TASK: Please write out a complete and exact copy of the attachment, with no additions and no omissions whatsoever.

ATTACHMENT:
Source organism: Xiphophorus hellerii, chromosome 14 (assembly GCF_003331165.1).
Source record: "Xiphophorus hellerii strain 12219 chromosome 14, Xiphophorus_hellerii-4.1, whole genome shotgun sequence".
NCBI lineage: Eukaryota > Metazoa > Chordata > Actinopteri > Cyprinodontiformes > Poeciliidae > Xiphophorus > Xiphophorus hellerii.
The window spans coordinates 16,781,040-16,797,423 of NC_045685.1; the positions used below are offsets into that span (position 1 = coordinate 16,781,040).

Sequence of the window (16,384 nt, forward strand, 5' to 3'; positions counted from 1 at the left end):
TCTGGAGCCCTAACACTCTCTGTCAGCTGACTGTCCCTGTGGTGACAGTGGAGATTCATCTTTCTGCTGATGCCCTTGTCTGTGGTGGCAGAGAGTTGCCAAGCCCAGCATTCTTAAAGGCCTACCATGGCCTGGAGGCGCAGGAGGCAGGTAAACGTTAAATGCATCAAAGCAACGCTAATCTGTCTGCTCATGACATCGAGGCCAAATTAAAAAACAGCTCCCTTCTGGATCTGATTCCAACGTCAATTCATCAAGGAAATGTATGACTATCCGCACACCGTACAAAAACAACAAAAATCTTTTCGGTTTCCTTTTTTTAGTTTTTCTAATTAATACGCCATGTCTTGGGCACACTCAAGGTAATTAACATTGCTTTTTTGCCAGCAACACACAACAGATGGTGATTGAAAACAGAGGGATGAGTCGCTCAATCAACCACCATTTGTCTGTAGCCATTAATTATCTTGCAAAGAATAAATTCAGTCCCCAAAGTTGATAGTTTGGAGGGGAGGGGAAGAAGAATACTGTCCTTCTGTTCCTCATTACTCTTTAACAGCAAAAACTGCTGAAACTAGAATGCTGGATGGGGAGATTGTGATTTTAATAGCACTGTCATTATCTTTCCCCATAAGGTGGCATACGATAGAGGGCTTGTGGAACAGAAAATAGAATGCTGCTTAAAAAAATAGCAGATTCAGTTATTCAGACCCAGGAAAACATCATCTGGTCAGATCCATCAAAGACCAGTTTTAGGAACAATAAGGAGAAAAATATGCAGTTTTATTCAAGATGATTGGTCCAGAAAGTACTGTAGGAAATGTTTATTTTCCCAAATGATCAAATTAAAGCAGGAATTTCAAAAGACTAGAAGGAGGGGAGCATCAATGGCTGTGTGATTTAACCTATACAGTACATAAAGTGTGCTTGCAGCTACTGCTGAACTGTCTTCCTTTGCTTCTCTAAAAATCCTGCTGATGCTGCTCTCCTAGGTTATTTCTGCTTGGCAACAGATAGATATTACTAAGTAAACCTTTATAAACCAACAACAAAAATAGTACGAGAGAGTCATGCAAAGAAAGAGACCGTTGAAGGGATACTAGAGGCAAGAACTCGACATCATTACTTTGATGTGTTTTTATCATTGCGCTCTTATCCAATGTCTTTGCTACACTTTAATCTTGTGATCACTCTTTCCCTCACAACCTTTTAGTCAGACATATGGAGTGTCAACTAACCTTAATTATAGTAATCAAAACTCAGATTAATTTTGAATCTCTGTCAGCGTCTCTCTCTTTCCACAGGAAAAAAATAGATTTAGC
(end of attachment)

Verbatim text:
Source organism: Xiphophorus hellerii, chromosome 14 (assembly GCF_003331165.1).
Source record: "Xiphophorus hellerii strain 12219 chromosome 14, Xiphophorus_hellerii-4.1, whole genome shotgun sequence".
NCBI lineage: Eukaryota > Metazoa > Chordata > Actinopteri > Cyprinodontiformes > Poeciliidae > Xiphophorus > Xiphophorus hellerii.
The window spans coordinates 16,781,040-16,797,423 of NC_045685.1; the positions used below are offsets into that span (position 1 = coordinate 16,781,040).

Sequence of the window (16,384 nt, forward strand, 5' to 3'; positions counted from 1 at the left end):
TCTGGAGCCCTAACACTCTCTGTCAGCTGACTGTCCCTGTGGTGACAGTGGAGATTCATCTTTCTGCTGATGCCCTTGTCTGTGGTGGCAGAGAGTTGCCAAGCCCAGCATTCTTAAAGGCCTACCATGGCCTGGAGGCGCAGGAGGCAGGTAAACGTTAAATGCATCAAAGCAACGCTAATCTGTCTGCTCATGACATCGAGGCCAAATTAAAAAACAGCTCCCTTCTGGATCTGATTCCAACGTCAATTCATCAAGGAAATGTATGACTATCCGCACACCGTACAAAAACAACAAAAATCTTTTCGGTTTCCTTTTTTTAGTTTTTCTAATTAATACGCCATGTCTTGGGCACACTCAAGGTAATTAACATTGCTTTTTTGCCAGCAACACACAACAGATGGTGATTGAAAACAGAGGGATGAGTCGCTCAATCAACCACCATTTGTCTGTAGCCATTAATTATCTTGCAAAGAATAAATTCAGTCCCCAAAGTTGATAGTTTGGAGGGGAGGGGAAGAAGAATACTGTCCTTCTGTTCCTCATTACTCTTTAACAGCAAAAACTGCTGAAACTAGAATGCTGGATGGGGAGATTGTGATTTTAATAGCACTGTCATTATCTTTCCCCATAAGGTGGCATACGATAGAGGGCTTGTGGAACAGAAAATAGAATGCTGCTTAAAAAAATAGCAGATTCAGTTATTCAGACCCAGGAAAACATCATCTGGTCAGATCCATCAAAGACCAGTTTTAGGAACAATAAGGAGAAAAATATGCAGTTTTATTCAAGATGATTGGTCCAGAAAGTACTGTAGGAAATGTTTATTTTCCCAAATGATCAAATTAAAGCAGGAATTTCAAAAGACTAGAAGGAGGGGAGCATCAATGGCTGTGTGATTTAACCTATACAGTACATAAAGTGTGCTTGCAGCTACTGCTGAACTGTCTTCCTTTGCTTCTCTAAAAATCCTGCTGATGCTGCTCTCCTAGGTTATTTCTGCTTGGCAACAGATAGATATTACTAAGTAAACCTTTATAAACCAACAACAAAAATAGTACGAGAGAGTCATGCAAAGAAAGAGACCGTTGAAGGGATACTAGAGGCAAGAACTCGACATCATTACTTTGATGTGTTTTTATCATTGCGCTCTTATCCAATGTCTTTGCTACACTTTAATCTTGTGATCACTCTTTCCCTCACAACCTTTTAGTCAGACATATGGAGTGTCAACTAACCTTAATTATAGTAATCAAAACTCAGATTAATTTTGAATCTCTGTCAGCGTCTCTCTCTTTCCACAGGAAAAAAATAGATTTAGC